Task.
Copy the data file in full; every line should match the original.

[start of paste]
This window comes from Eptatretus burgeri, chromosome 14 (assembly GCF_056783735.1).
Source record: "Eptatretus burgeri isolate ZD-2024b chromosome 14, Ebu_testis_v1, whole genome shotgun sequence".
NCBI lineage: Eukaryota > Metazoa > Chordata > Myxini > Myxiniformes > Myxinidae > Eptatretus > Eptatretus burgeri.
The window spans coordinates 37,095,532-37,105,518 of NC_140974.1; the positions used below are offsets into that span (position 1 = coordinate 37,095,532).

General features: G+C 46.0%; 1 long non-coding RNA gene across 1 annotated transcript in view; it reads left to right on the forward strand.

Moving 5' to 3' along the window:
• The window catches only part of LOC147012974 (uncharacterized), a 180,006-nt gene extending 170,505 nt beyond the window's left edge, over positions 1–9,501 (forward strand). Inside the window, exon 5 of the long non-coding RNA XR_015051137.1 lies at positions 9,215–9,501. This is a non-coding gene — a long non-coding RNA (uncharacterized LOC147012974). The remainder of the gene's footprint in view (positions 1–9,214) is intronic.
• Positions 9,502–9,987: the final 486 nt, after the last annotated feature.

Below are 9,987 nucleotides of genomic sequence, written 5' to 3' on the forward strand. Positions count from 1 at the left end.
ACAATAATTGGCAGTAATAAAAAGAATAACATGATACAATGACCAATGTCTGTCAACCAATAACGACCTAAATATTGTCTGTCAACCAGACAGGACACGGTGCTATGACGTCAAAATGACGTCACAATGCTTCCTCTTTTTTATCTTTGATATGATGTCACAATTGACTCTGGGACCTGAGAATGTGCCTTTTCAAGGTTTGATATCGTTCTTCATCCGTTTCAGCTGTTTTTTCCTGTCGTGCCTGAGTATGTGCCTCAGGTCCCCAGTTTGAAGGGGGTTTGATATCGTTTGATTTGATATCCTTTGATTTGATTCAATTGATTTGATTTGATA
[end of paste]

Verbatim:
This window comes from Eptatretus burgeri, chromosome 14 (assembly GCF_056783735.1).
Source record: "Eptatretus burgeri isolate ZD-2024b chromosome 14, Ebu_testis_v1, whole genome shotgun sequence".
NCBI lineage: Eukaryota > Metazoa > Chordata > Myxini > Myxiniformes > Myxinidae > Eptatretus > Eptatretus burgeri.
The window spans coordinates 37,095,532-37,105,518 of NC_140974.1; the positions used below are offsets into that span (position 1 = coordinate 37,095,532).

General features: G+C 46.0%; 1 long non-coding RNA gene across 1 annotated transcript in view; it reads left to right on the forward strand.

Moving 5' to 3' along the window:
• The window catches only part of LOC147012974 (uncharacterized), a 180,006-nt gene extending 170,505 nt beyond the window's left edge, over positions 1–9,501 (forward strand). Inside the window, exon 5 of the long non-coding RNA XR_015051137.1 lies at positions 9,215–9,501. This is a non-coding gene — a long non-coding RNA (uncharacterized LOC147012974). The remainder of the gene's footprint in view (positions 1–9,214) is intronic.
• Positions 9,502–9,987: the final 486 nt, after the last annotated feature.

Below are 9,987 nucleotides of genomic sequence, written 5' to 3' on the forward strand. Positions count from 1 at the left end.
ACAATAATTGGCAGTAATAAAAAGAATAACATGATACAATGACCAATGTCTGTCAACCAATAACGACCTAAATATTGTCTGTCAACCAGACAGGACACGGTGCTATGACGTCAAAATGACGTCACAATGCTTCCTCTTTTTTATCTTTGATATGATGTCACAATTGACTCTGGGACCTGAGAATGTGCCTTTTCAAGGTTTGATATCGTTCTTCATCCGTTTCAGCTGTTTTTTCCTGTCGTGCCTGAGTATGTGCCTCAGGTCCCCAGTTTGAAGGGGGTTTGATATCGTTTGATTTGATATCCTTTGATTTGATTCAATTGATTTGATTTGATA